Billy Donovan might figure it all out, but the Thunder have not

In 2011, the Butler Bulldogs defeated Billy Donovan’s Florida Gators to reach the Final Four.

That evening in New Orleans, the winning coach said that Donovan outcoached him. Brad Stevens enjoyed a victory celebration with his Butler players, but he said that he didn’t get the better of Donovan in that day’s coaching clash.

A few years later, when the Boston Celtics wanted to build from scratch, they called not Donovan, but Stevens, to be their man. A young coach with glowing credentials, Stevens was a leader who could grow in accordance with a team over time. He had a few years in which to learn on the job while the Celtics slowly and steadily retooled their roster. Stevens was able to settle into his position while general manager Danny Ainge refrained from making foolish short-term acquisitions at the expense of his long-term plan. Stevens truly was the right hire for the Celtics once they determined that they wanted to blow up their aging core and start over.

The Oklahoma Thunder, entering this 2015-2016 NBA season, were definitely not the Boston Celtics Brad Stevens inherited. Situated at the opposite end of the spectrum, the Thunder inhabited (and still do) a win-now mode, intent on maximizing the talents of two of the 10 best players in the world, Kevin Durant and Russell Westbrook. One gifted college coach – Stevens – was the right fit for a rebuilding effort in Boston. Was the man who outcoached Stevens five years ago in New Orleans a good choice for Oklahoma City?

It’s hard to think so in the present moment, after the Thunder’s agonizing loss to the Los Angeles Clippers on Wednesday.

That surrender of a 22-point third-quarter lead is hard to accept for many reasons, the chief one being that the event does not exist in isolation. The foremost source of OKC’s discomfort at the moment is that stomach-punch setbacks are emerging left and right.

Indiana, Cleveland, the Warriors, New Orleans, the Clippers – Oklahoma City is losing games in all sorts of ways, which is bad enough in its own right. Yet, what cuts more deeply than anything else is that the issue Donovan was brought in to solve – OKC’s often balky endgame offense – is a tire fire. Rather than putting the fire out, Donovan is adding to the flames.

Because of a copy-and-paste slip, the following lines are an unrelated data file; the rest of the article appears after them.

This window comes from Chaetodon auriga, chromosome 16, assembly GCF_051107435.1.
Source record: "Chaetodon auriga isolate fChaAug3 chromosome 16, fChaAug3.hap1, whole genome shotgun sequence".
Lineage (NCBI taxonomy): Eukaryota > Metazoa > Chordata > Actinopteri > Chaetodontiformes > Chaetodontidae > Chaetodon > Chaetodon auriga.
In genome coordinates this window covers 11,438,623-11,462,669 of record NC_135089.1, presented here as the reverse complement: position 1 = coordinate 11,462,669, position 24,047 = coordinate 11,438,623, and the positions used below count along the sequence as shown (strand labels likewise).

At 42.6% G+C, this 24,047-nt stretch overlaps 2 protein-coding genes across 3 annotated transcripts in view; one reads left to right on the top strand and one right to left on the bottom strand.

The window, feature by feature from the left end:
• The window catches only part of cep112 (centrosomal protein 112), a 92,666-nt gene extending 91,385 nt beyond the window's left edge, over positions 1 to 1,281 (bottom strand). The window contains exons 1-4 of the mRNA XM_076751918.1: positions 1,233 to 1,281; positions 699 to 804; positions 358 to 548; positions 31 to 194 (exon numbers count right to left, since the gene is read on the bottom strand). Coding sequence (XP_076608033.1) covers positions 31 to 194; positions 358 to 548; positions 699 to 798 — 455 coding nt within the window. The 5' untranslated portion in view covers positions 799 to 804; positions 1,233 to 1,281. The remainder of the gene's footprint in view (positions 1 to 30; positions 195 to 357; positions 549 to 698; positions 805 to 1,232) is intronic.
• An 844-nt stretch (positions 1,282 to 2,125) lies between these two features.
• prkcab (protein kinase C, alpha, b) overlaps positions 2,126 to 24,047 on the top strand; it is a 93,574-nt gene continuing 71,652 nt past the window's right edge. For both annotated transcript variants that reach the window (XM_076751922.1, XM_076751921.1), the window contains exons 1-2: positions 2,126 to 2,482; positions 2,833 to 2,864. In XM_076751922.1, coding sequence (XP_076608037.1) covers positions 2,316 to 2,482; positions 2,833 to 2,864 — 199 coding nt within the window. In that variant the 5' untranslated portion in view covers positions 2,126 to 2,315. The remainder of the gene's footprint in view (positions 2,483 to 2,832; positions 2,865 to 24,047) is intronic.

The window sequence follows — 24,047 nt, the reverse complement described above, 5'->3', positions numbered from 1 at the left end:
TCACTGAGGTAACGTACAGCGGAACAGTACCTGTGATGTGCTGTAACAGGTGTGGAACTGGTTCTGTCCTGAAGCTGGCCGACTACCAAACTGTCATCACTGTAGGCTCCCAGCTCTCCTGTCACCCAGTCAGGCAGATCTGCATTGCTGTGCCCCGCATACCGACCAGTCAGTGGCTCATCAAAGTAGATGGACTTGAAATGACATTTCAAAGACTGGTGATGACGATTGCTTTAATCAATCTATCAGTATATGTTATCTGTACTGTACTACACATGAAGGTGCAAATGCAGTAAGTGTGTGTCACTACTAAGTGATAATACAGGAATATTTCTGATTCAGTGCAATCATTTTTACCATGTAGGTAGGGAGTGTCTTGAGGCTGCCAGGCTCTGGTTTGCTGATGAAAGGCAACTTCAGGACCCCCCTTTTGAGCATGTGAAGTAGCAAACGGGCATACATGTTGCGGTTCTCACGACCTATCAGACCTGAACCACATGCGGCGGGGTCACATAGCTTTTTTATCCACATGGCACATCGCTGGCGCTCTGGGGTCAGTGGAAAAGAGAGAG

Mind you, Donovan might get this thing fixed in a second season. After his maiden voyage on an NBA bench, Billy D might be able to make all the necessary course corrections the job requires. Oklahoma City could iron out its problems and be on its way. No one will be in a position to complain in 2017 if 2016 becomes a helpful learning experience.

There’s only one problem with all of that: What if that second season doesn’t become the corrective journey the Thunder hope it will be?

This was always the issue with the Thunder’s replacement for Scott Brooks, regardless of the man Sam Presti ultimately chose: The new coach in Oklahoma City needed to be ready to win right away. The organization could not – and cannot – afford to take a few years to see if its current coach is right. The Thunder have to pounce on this window with such luminous talents in their stable. This mindset is exactly what led to the proper and logical firing of Brooks, a decent coach and yet a man who had his chances with prime NBA thoroughbreds. It was time to hand the baton to someone else, but that someone needed to be able to win from day one.

It seems reasonably uncontroversial to say that among all possible replacements for Brooks, Donovan was not the best choice if “day-one readiness” was the foremost point of need for OKC.

What’s being emphasized here is not necessarily that Donovan was a bad choice. College coaches can work out, as Stevens is showing in Boston. Yet, Stevens was hired with the explicit awareness that he’d have time to grow on – and into – his job. The same did not – and does not – exist for Donovan with the Thunder.

Tom Thibodeau was available if the Thunder wanted him. Mike D’Antoni was also available. Coaches accustomed to the rhythms and workings of the NBA could have been selected to lead K.D. and Russ and Serge Ibaka in the chase for a championship. Donovan might not have been a bad choice, but he certainly wasn’t the best.

The Thunder, safe to say, needed nothing less than the best at this moment in NBA history. They didn’t get it, and they’re now in a very precarious spot.

About Matt Zemek

Matt Zemek is the managing editor of The Student Section, covering college football and basketball with associate editors Terry Johnson and Bart Doan. Mr. Zemek is the editor of Crossover Chronicles, covering the NBA. He is also Bloguin's lead tennis writer, covering the major tournaments. He contributes to other Bloguin sites, such as The AP Party.